Say It Ain’t So, Joel

When it comes to software development and programming, few people have been read, linked to, tweeted, quoted or plagiarized more than Joel Spolsky (@spolsky). But despite his adoring fans, the widely known blogger and entrepreneur has decided to give up the former (his wildly popular blog) to focus on the latter (his growing business).

Joel’s final farewell – Let’s Take This Offline – appeared on Inc.com a few days ago, where he discussed the fallacy of blogging as business strategy, time commitment and the common mistakes of most company blogs. Of course, he also addressed his reasons for “retiring”:

So, having become an Internet celebrity in the narrow, niche world of programming, I’ve decided that it’s time to retire from blogging. March 17, the 10th anniversary of Joel on Software, will mark my last major post. This also will be my last column for Inc. For the most part, I will also quit podcasting and public speaking. Twitter? “Awful, evil, must die, CB radio, sorry with only 140 chars I can’t tell you why.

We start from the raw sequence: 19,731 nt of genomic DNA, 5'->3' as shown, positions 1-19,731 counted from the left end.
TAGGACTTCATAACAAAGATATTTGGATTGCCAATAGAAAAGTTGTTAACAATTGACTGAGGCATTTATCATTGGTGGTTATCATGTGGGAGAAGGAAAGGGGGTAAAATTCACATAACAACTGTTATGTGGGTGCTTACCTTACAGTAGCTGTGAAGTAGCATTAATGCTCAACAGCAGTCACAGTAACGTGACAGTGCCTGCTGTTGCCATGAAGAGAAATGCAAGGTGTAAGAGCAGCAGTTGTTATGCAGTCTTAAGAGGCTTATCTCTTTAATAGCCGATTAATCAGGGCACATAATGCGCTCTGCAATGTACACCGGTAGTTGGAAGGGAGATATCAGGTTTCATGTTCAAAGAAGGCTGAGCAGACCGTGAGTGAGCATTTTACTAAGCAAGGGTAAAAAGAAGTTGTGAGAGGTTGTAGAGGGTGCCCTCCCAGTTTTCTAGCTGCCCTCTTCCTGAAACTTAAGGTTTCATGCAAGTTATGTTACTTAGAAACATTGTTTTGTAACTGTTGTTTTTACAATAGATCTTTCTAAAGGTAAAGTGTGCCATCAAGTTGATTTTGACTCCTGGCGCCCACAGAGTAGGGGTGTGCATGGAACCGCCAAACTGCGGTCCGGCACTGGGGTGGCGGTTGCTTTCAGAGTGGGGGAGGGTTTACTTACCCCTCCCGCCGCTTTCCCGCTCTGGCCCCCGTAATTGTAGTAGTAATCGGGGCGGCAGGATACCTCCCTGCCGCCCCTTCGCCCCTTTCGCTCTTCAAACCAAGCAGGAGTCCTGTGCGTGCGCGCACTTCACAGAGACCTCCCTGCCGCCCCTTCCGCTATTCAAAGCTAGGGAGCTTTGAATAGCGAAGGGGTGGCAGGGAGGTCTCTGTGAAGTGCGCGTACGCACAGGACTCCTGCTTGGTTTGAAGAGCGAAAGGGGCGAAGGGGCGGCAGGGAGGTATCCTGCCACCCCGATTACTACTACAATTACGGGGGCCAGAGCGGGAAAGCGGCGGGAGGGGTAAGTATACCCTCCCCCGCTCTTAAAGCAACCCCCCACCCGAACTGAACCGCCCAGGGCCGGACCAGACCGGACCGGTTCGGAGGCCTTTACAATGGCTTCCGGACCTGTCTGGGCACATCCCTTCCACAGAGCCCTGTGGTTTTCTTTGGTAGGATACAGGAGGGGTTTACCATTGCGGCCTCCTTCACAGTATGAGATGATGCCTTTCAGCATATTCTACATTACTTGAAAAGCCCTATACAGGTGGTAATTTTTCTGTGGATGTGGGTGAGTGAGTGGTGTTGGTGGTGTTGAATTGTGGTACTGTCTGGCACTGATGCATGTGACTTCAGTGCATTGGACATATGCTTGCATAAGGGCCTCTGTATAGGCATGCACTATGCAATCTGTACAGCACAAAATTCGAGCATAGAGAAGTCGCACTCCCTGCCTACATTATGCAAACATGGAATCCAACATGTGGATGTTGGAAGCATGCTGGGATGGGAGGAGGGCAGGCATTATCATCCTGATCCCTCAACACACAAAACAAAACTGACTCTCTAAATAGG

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It’s All Fun And Games Until Someone Loses A PS3

We usually like to keep things pretty light around here.  But this post is a public service announcement of the most urgent nature.  I don’t want to alarm anyone, and I’m not prone to exaggeration, but clearly software apps are rising up for the coming war against the humans.

First it was our cars (and then more cars); then it was unmanned aircraft.  But now, it’s gotten serious – because now the software uprising of 2010 is messing with our games.

Nick Saint (@ncsaint) over at Business Insider describes just how bad things have gotten in this latest battle between man and machine: